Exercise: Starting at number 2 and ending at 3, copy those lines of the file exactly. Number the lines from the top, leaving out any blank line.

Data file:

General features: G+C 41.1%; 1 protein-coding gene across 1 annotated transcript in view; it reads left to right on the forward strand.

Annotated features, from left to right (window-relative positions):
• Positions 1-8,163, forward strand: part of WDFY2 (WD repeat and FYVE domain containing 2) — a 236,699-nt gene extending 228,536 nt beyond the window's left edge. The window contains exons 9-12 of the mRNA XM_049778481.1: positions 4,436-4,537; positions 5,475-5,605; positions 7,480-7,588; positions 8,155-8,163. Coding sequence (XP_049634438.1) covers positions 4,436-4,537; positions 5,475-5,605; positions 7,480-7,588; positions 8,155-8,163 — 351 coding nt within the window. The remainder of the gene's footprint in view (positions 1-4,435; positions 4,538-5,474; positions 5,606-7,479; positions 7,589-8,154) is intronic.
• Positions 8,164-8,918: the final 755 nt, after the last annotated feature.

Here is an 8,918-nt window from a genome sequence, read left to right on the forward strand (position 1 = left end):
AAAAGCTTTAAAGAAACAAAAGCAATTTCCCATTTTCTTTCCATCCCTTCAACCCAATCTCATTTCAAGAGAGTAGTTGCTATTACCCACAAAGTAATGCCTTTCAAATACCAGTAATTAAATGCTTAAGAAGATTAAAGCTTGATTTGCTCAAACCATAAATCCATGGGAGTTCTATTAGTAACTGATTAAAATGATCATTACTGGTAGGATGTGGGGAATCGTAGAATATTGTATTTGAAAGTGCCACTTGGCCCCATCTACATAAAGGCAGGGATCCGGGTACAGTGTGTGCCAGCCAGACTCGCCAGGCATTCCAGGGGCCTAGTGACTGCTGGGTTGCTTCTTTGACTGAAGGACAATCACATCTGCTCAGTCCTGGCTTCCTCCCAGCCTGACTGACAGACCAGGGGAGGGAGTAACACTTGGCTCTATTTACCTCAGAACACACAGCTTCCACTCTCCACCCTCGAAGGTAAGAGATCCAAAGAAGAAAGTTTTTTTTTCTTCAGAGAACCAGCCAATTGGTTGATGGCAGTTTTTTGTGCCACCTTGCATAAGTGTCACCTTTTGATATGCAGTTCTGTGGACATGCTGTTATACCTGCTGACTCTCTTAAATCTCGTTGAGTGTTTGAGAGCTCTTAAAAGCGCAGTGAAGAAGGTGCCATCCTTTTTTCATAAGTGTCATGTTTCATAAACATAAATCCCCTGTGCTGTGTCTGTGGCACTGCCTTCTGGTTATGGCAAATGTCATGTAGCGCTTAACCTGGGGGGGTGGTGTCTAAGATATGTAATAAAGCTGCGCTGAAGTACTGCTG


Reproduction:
Annotated features, from left to right (window-relative positions):
• Positions 1-8,163, forward strand: part of WDFY2 (WD repeat and FYVE domain containing 2) — a 236,699-nt gene extending 228,536 nt beyond the window's left edge. The window contains exons 9-12 of the mRNA XM_049778481.1: positions 4,436-4,537; positions 5,475-5,605; positions 7,480-7,588; positions 8,155-8,163. Coding sequence (XP_049634438.1) covers positions 4,436-4,537; positions 5,475-5,605; positions 7,480-7,588; positions 8,155-8,163 — 351 coding nt within the window. The remainder of the gene's footprint in view (positions 1-4,435; positions 4,538-5,474; positions 5,606-7,479; positions 7,589-8,154) is intronic.